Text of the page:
Even if you haven’t just added food to your tank, your fish may still find their way to the top. This could be because they smell food or they are expecting a meal before their usual feeding time. In any case, it’s normal behavior for fish and nothing to be concerned about!


Exploring is normal and healthy behavior for fish that are new to their tank. When you introduce a new fish, it will likely spend long periods of the day swimming around and getting used to its environment. This is nothing to be concerned about; in fact, it’s actually a good sign that your fish is comfortable with its new home!

By spending time at the top of the tank, your fish can explore its surroundings and take in all the sights. This type of exploration helps keep them stimulated and encourages healthy brain development. So if you see your fish spending more time than usual at the top of the tank, don’t worry — they’re just having fun exploring!

Reacting To A Change In The Tank

It’s totally normal for fish to swim to the top of the tank when they sense a change in their environment. Whether it be as small as a temperature change, or as big as a complete power outage, your fish will want to investigate and make sure everything is alright.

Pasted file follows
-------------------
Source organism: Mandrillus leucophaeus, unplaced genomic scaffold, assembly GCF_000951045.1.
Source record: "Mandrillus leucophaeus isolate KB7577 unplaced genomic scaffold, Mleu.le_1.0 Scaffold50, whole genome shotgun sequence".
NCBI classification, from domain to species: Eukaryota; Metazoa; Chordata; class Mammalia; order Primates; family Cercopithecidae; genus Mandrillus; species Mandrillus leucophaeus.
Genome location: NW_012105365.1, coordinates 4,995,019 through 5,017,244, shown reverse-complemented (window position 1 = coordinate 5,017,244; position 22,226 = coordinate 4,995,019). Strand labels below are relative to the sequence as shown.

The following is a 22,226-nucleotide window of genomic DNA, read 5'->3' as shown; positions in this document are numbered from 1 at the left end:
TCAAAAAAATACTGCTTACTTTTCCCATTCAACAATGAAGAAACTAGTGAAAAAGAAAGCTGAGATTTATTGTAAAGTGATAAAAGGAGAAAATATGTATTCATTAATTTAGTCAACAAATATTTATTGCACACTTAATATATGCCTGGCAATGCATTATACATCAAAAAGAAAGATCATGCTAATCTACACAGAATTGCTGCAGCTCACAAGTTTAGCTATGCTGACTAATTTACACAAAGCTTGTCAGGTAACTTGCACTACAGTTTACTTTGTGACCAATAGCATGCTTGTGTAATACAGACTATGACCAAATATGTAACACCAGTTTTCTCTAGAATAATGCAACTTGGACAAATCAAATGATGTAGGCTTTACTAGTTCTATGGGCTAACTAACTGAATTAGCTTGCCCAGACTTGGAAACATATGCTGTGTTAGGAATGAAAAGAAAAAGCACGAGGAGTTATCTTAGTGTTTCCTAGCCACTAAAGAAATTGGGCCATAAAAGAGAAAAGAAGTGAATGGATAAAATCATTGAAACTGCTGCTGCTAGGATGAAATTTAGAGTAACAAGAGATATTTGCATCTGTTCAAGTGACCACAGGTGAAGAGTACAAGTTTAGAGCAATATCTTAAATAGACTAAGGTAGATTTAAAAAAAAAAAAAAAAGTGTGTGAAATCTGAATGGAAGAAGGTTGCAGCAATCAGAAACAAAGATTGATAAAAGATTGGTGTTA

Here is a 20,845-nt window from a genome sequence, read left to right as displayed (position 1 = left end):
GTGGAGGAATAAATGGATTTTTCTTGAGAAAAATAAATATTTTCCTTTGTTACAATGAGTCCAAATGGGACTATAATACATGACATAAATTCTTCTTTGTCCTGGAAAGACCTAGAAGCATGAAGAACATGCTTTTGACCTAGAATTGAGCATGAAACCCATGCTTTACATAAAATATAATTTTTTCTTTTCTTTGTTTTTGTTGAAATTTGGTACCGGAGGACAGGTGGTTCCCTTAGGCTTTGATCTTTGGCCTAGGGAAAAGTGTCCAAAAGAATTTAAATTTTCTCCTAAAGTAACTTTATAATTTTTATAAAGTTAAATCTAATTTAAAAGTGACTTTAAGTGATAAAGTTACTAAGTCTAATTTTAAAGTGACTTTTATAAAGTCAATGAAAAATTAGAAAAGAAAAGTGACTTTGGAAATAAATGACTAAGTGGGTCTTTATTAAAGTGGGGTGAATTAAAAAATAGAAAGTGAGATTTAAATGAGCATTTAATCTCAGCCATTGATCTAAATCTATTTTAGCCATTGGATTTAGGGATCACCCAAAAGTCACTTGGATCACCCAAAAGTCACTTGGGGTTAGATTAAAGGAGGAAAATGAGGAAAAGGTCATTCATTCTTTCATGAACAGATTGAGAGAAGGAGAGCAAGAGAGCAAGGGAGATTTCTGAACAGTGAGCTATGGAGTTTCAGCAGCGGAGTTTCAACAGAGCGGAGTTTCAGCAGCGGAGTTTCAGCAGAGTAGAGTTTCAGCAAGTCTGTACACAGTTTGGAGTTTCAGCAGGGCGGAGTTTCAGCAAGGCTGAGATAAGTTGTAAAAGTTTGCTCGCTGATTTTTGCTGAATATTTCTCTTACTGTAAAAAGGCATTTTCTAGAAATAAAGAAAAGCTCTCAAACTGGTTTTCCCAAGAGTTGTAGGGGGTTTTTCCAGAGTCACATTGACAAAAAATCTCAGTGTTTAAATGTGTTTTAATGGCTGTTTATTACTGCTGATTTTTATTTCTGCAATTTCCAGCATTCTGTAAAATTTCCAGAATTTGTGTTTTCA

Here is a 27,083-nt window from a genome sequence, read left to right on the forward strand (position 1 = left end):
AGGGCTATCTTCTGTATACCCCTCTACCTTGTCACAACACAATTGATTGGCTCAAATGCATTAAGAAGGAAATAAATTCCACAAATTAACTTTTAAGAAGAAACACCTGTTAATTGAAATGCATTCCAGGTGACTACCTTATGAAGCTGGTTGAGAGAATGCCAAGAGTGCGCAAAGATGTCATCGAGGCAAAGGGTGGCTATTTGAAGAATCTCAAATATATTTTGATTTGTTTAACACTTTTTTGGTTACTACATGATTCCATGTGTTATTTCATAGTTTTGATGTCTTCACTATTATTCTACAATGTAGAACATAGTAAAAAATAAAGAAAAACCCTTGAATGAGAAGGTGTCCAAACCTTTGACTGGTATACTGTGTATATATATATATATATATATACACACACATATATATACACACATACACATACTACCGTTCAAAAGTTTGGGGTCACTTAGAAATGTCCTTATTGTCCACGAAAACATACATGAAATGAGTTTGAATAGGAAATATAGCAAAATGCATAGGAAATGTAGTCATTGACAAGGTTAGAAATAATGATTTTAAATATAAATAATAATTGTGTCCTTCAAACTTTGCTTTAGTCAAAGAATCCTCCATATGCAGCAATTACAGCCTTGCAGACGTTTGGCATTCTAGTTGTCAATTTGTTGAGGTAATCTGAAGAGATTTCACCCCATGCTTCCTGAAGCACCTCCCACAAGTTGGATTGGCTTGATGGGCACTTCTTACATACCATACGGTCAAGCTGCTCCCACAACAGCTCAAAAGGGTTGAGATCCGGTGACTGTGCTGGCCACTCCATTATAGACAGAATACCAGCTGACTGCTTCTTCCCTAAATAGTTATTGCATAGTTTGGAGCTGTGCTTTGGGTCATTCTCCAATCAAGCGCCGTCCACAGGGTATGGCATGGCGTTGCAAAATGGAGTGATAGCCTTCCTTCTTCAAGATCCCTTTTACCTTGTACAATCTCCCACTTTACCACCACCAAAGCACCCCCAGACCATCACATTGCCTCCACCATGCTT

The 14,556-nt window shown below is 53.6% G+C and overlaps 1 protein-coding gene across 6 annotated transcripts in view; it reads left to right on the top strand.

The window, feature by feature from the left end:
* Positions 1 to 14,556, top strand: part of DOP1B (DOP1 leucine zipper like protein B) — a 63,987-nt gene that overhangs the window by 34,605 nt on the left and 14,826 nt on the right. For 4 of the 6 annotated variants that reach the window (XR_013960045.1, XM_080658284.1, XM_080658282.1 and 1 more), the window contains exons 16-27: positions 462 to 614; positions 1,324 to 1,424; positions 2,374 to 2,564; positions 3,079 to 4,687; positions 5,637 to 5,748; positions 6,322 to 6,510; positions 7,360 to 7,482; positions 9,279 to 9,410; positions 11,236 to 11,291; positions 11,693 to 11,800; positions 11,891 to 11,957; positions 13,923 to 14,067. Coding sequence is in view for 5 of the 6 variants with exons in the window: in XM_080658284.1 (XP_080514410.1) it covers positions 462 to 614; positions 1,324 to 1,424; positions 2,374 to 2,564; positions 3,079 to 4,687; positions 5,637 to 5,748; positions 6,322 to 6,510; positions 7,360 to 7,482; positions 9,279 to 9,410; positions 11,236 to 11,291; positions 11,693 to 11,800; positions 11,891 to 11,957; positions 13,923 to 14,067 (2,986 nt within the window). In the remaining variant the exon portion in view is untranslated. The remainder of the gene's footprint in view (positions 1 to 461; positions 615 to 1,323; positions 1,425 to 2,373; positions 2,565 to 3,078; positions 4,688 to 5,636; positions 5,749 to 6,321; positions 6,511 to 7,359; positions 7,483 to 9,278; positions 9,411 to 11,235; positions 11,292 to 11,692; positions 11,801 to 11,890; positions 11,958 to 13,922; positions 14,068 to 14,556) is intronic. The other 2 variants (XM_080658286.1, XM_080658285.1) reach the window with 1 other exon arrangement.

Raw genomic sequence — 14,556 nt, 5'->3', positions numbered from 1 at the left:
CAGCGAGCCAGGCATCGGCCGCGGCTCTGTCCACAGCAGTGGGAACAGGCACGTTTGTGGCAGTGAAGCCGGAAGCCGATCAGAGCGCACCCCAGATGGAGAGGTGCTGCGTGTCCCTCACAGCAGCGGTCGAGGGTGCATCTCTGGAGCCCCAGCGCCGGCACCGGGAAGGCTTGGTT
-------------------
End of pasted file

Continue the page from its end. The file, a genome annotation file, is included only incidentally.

They may also be reacting to more minor changes that you’ve made, such as adding decorations or plants. When something new has been introduced into the tank, your fish may swim to the top to take a look around and figure out what’s going on.

If your fish only spends a few minutes at the top before returning back to its usual spot, then there’s most likely nothing wrong with it or its environment. However, if it stays at the top for long periods of time or shows other signs of distress, then it could be time for you to assess whether there is something actually amiss.

How do fish breathe?

Fish breathe differently from other animals, relying on their gills to absorb dissolved oxygen from the water. They don’t actually inhale the oxygen but instead let it diffuse through their thin gill membranes. This process works best when the oxygen levels are high and the water is moving, which is why you may see your fish lingering near areas with bubbles or where air and water mix at the surface.

The increased interaction between air and water often means that more dissolved oxygen is available in these areas, giving your fish a better chance to take in what it needs for its respiration.

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What Does it Mean When Fish Swim at the Top of the Aquarium?

If you ever find your fish swimming at the top of the aquarium, it could mean one of two things; either there’s a problem with the gills or an injury, or there’s something wrong with the water or aquarium conditions.

However, keep an eye out for multiple fish gasping at the surface – this is usually a sign that something’s off about the tank environment and needs investigation. Solve this by checking for any changes in temperature, PH levels, and other factors which may have recently altered the health of your fish tank.

Check it out – let’s explore some possibilities why your fish is taking a lap at the top!

Declining Water Quality